“Such things simply do not happen spontaneously.”
THE INDEPENDENT UK (7/13/14) – How far is Saudi Arabia complicit in the Isis takeover of much of northern Iraq, and is it stoking an escalating Sunni-Shia conflict across the Islamic world? Some time before 9/11, Prince Bandar bin Sultan, once the powerful Saudi ambassador in Washington and head of Saudi intelligence until a few months ago, had a revealing and ominous conversation with the head of the British Secret Intelligence Service, MI6, Sir Richard Dearlove. Prince Bandar told him: “The time is not far off in the Middle East, Richard, when it will be literally ‘God help the Shia’. More than a billion Sunnis have simply had enough of them.”
Above left: Former U.S. Ambassador to Syria, Robert Ford, in northern Syria in May 2013 with rebel “Free” Syrian Army Colonel Abdul-Jabbar who at that time was head of the western backed and funded Aleppo Military Council (video here). Above right: “Free” Syrian Army Colonel Abdul-Jabbar with ISIS Emir Abu Jandal after their forces jointly capture Menagh Military Airbase in Aleppo province, August 2013 (video here and here). [Photo and commentary courtesy of Orontes:Syrian Christians in a Time of Conflict]
NEW EASTERN OUTLOOK (Tony Cartalucci) – The New York Times in its article, “Obama Requests Money to Train ‘Appropriately Vetted’ Syrian Rebels,” stated:
President Obama requested $500 million from Congress on Thursday to train and equip what the White House is calling “appropriately vetted” members of the Syrian opposition, reflecting increased worry about the spillover of the Syrian conflict into Iraq.
The reportage is a stunning entanglement of contradictions, claiming that the additional funding for terrorists fighting in Syria will somehow address “spillover” that is in fact a direct result of US, NATO, and their Persian Gulf collaborators’ creation, expansion, and perpetuation of the war in Syria in the first place.
The NYT also stated:
The training program would be a significant step for a president who has consistently resisted providing military aid to the rebels in the conflict in Syria, and has warned of the dangers of American intervention. But military and State Department officials indicated that there were not yet any specific programs to arm and train the rebels that the money would fund, nor could administration officials specify which moderate Syrian opposition members they intended to train and support, or where they would be trained.
Despite the NYT’s attempt to portray the US as having “consistently resisted providing military aid” to terrorists operating along and within Syria’s borders, the US, UK, NATO, and the Persian Gulf monarchies have provided terrorists hundreds of millions in aid, including weapons, equipment, and even vehicles. NATO-member Turkey has also provided air and artillery cover for terrorists during cross border operations including most recently in the northwest village of Kessab.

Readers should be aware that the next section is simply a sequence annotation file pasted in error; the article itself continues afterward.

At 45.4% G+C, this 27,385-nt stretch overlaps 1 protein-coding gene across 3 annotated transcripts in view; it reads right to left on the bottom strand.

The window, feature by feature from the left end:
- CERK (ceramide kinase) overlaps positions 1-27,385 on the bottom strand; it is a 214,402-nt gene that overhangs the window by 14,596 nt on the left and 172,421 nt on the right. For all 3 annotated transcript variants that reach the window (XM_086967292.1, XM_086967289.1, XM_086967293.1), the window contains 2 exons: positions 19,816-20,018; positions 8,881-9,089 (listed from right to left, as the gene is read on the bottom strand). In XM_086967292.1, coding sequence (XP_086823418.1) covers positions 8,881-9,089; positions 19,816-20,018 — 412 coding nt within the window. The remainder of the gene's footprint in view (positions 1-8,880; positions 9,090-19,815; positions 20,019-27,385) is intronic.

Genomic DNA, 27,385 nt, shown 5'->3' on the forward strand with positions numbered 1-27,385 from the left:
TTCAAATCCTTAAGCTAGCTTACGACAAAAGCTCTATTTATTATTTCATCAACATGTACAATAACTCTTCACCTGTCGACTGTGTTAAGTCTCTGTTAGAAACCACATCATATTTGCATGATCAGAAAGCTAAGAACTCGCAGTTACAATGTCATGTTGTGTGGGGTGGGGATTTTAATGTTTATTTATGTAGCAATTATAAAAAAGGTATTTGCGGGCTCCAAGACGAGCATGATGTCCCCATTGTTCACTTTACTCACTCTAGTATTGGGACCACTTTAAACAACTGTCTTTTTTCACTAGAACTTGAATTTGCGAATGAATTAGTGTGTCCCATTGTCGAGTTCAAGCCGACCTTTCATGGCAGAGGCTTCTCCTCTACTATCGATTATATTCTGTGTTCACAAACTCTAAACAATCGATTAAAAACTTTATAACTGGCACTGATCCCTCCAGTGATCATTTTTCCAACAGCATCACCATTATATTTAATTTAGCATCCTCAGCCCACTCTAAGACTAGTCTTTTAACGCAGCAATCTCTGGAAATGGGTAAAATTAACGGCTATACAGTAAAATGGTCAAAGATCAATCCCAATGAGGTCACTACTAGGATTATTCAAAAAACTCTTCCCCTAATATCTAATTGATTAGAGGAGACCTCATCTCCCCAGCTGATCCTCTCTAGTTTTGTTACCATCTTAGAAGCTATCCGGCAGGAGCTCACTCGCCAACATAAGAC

And despite assurances that these hundreds of millions in aid was going to similarly “vetted” “moderates,” terrorist organizations including Al Qaeda’s Al Nusra and Islamic State in Iraq and Syria (ISIS) have achieved uncontested primacy among militant groups fighting in Syria. If the US and its regional collaborators have provided “moderates” with hundreds of millions in aid, who has provided Al Qaeda with even more to explain their now state-sized holdings not only in Syria but now in northern Iraq?
The answer is simple. There never were any moderates to begin with. An Independent article titled, “‘I am not fighting against al-Qa’ida… it’s not our problem’, says West’s last hope in Syria,” claims:
Speaking from a safe house on the outskirts of the Turkish town of Antakya, Jamal Maarouf, the leader of the Syrian Revolutionary Front (SRF) told The Independent that the fight against al-Qa’ida was “not our problem” and admitted his fighters conduct joint operations with Jabhat al-Nusra – the official al-Qa’ida branch in Syria.
From AlterNet.org 6 of the Biggest Media Lies and Distortions of the Week:
There is always one Middle Eastern nation that can muster jets to drop bombs nobody hears. On Monday , Israel bombed nine Syrian military sites in retaliation for a rocket lobbed over that country’s northern border with Syria. You did not see this on the nightly news. The attack killed an Arab-Israeli teen named Mohammed Karaka, who had gone to work with his dad, a driver for an Israeli defense contractor. According to Jodi Rudoren of the Times, whose story landed on a Times backpage, “the extent of any damage or casualties [in Syria] was not clear.” Israeli General Ben-Reuven conceded that Syrian rebels were probably behind the attack, but said Israel held President Bashar al-Assad responsible and had fired at his military to “tell them: you have to control your area and stop this terror organization acting against Israel.”
The most interesting part of the story is not that Israel typically sees fit to rain hellfire on multitudes to revenge a single Israeli life, but that the single dead Israeli in this case was an Arab. It is impossible to imagine any other nation in the Middle East bombing a neighbor’s military installations without the act becoming the lead story of the day, let alone the week.
My article written for Foreign Policy Journal (6/26/14).
FP JOURNAL– Last week, Sami Ramadani undertook the urgent task of giving Western audiences a history lesson on the supposed entrenched sectarian violence of modern Iraq. His The Sectarian Myth of Iraq, written for The Guardian, sends a message rarely acknowledged in the English speaking world: “We coexisted peacefully for centuries, and need neither brutal dictators nor western intervention.”